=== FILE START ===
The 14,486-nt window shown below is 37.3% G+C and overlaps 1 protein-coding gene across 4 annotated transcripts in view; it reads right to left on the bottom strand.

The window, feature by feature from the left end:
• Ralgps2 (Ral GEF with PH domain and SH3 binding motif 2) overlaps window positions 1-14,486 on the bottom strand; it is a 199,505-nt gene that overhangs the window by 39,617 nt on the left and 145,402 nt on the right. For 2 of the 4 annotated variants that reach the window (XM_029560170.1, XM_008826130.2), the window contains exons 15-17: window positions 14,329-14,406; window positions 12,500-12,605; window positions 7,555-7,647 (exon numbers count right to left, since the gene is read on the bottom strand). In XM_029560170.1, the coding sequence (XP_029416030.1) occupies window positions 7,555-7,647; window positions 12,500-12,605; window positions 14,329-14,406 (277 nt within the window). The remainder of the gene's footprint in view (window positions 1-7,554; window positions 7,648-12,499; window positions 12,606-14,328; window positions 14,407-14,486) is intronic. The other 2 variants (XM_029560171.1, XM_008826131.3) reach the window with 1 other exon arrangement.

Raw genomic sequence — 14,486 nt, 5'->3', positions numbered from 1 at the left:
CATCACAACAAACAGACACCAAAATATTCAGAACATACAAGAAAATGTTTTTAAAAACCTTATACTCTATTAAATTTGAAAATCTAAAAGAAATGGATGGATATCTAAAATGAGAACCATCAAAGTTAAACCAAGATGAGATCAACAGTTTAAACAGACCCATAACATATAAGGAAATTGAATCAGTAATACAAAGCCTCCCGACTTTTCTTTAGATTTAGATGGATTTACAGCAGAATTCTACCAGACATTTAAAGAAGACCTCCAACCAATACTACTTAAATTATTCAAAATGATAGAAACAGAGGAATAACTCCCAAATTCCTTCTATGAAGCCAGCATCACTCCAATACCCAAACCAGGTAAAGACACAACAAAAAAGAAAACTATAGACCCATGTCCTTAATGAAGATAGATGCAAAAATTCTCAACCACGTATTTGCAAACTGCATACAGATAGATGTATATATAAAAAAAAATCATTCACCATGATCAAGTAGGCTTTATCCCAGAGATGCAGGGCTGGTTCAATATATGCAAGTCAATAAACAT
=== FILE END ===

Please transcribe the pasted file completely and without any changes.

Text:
The 14,486-nt window shown below is 37.3% G+C and overlaps 1 protein-coding gene across 4 annotated transcripts in view; it reads right to left on the bottom strand.

The window, feature by feature from the left end:
• Ralgps2 (Ral GEF with PH domain and SH3 binding motif 2) overlaps window positions 1-14,486 on the bottom strand; it is a 199,505-nt gene that overhangs the window by 39,617 nt on the left and 145,402 nt on the right. For 2 of the 4 annotated variants that reach the window (XM_029560170.1, XM_008826130.2), the window contains exons 15-17: window positions 14,329-14,406; window positions 12,500-12,605; window positions 7,555-7,647 (exon numbers count right to left, since the gene is read on the bottom strand). In XM_029560170.1, the coding sequence (XP_029416030.1) occupies window positions 7,555-7,647; window positions 12,500-12,605; window positions 14,329-14,406 (277 nt within the window). The remainder of the gene's footprint in view (window positions 1-7,554; window positions 7,648-12,499; window positions 12,606-14,328; window positions 14,407-14,486) is intronic. The other 2 variants (XM_029560171.1, XM_008826131.3) reach the window with 1 other exon arrangement.

Raw genomic sequence — 14,486 nt, 5'->3', positions numbered from 1 at the left:
CATCACAACAAACAGACACCAAAATATTCAGAACATACAAGAAAATGTTTTTAAAAACCTTATACTCTATTAAATTTGAAAATCTAAAAGAAATGGATGGATATCTAAAATGAGAACCATCAAAGTTAAACCAAGATGAGATCAACAGTTTAAACAGACCCATAACATATAAGGAAATTGAATCAGTAATACAAAGCCTCCCGACTTTTCTTTAGATTTAGATGGATTTACAGCAGAATTCTACCAGACATTTAAAGAAGACCTCCAACCAATACTACTTAAATTATTCAAAATGATAGAAACAGAGGAATAACTCCCAAATTCCTTCTATGAAGCCAGCATCACTCCAATACCCAAACCAGGTAAAGACACAACAAAAAAGAAAACTATAGACCCATGTCCTTAATGAAGATAGATGCAAAAATTCTCAACCACGTATTTGCAAACTGCATACAGATAGATGTATATATAAAAAAAAATCATTCACCATGATCAAGTAGGCTTTATCCCAGAGATGCAGGGCTGGTTCAATATATGCAAGTCAATAAACAT